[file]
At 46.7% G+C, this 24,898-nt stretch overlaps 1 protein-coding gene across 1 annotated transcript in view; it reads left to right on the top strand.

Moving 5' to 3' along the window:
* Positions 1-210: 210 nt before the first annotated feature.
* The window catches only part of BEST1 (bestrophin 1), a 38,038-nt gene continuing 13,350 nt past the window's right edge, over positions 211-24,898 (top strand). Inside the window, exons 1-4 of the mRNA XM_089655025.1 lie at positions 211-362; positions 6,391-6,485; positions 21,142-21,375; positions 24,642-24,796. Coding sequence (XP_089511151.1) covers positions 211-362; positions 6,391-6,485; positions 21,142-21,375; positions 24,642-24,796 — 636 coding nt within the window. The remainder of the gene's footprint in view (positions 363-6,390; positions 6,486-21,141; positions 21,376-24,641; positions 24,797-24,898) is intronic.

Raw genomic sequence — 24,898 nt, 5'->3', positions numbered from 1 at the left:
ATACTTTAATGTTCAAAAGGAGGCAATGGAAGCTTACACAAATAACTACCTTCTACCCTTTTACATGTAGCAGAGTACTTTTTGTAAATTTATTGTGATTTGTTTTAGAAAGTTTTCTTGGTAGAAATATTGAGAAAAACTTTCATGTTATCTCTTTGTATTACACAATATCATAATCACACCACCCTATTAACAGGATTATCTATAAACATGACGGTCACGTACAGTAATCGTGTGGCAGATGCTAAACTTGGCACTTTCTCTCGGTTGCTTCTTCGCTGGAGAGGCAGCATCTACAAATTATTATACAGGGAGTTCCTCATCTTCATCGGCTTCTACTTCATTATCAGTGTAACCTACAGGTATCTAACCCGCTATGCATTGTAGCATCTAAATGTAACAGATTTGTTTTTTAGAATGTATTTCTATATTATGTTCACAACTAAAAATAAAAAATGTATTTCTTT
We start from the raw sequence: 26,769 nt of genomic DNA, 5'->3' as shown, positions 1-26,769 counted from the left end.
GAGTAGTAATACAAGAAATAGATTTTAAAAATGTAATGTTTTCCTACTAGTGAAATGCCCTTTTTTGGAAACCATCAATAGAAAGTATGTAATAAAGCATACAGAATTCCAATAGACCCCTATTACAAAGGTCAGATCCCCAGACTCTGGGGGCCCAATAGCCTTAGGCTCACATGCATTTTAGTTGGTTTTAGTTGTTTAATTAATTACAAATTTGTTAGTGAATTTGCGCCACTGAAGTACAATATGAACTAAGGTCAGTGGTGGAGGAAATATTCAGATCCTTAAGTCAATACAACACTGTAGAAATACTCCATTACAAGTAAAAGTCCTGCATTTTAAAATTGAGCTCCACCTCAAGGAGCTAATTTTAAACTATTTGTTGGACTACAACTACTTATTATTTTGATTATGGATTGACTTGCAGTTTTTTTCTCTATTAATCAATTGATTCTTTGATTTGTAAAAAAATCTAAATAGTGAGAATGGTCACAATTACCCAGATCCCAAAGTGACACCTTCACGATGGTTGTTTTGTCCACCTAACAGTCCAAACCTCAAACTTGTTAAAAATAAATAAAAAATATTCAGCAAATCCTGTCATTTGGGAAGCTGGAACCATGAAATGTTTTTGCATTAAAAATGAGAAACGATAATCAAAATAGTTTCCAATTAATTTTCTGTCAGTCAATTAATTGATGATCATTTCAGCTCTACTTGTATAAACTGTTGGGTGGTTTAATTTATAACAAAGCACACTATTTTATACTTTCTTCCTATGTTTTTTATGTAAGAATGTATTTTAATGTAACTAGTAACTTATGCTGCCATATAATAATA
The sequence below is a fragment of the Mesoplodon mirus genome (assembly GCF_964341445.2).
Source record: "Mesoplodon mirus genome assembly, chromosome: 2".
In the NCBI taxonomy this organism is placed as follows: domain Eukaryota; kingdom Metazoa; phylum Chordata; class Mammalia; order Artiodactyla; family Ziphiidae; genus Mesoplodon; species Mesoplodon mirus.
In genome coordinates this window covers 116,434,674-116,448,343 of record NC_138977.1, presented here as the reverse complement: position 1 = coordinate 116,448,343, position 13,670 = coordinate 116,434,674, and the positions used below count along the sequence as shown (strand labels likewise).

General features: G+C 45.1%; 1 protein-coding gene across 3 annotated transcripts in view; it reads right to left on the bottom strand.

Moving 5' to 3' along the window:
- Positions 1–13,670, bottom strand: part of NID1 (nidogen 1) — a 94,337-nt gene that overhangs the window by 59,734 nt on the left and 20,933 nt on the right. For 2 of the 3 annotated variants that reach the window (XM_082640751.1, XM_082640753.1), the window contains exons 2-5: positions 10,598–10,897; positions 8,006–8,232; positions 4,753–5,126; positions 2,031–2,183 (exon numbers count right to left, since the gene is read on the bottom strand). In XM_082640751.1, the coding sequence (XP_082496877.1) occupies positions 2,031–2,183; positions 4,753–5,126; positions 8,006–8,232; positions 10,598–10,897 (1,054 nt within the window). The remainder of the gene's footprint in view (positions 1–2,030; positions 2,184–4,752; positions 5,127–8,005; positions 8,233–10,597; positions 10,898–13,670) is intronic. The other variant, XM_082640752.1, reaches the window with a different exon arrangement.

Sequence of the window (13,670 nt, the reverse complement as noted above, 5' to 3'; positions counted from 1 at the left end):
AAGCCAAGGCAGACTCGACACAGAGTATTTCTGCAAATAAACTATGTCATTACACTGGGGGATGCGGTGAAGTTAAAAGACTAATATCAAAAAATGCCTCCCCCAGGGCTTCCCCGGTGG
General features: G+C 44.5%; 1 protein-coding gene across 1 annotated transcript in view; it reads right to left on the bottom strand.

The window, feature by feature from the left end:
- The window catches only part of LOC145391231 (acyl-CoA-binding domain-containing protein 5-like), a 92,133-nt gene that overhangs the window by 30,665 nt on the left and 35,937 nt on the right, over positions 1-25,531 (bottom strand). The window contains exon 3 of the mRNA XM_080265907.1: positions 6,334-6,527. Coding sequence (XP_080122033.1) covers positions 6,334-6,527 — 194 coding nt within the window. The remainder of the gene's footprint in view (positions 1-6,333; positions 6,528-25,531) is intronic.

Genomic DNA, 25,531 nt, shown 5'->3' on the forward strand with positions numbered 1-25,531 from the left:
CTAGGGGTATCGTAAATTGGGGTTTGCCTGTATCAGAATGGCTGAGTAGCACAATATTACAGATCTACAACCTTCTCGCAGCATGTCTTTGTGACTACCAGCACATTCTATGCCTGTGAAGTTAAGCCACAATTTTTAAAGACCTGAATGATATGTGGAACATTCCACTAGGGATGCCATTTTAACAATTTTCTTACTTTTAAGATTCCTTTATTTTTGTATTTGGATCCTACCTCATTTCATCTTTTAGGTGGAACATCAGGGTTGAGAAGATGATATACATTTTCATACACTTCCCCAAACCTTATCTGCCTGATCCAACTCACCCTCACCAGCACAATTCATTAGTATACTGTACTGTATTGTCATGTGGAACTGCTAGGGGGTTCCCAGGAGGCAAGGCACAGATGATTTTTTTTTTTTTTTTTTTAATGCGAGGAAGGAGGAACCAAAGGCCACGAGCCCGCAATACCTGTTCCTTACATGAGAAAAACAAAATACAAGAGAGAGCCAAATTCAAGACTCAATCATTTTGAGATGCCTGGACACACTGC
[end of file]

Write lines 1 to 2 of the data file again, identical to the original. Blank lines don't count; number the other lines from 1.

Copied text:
At 46.7% G+C, this 24,898-nt stretch overlaps 1 protein-coding gene across 1 annotated transcript in view; it reads left to right on the top strand.

Moving 5' to 3' along the window: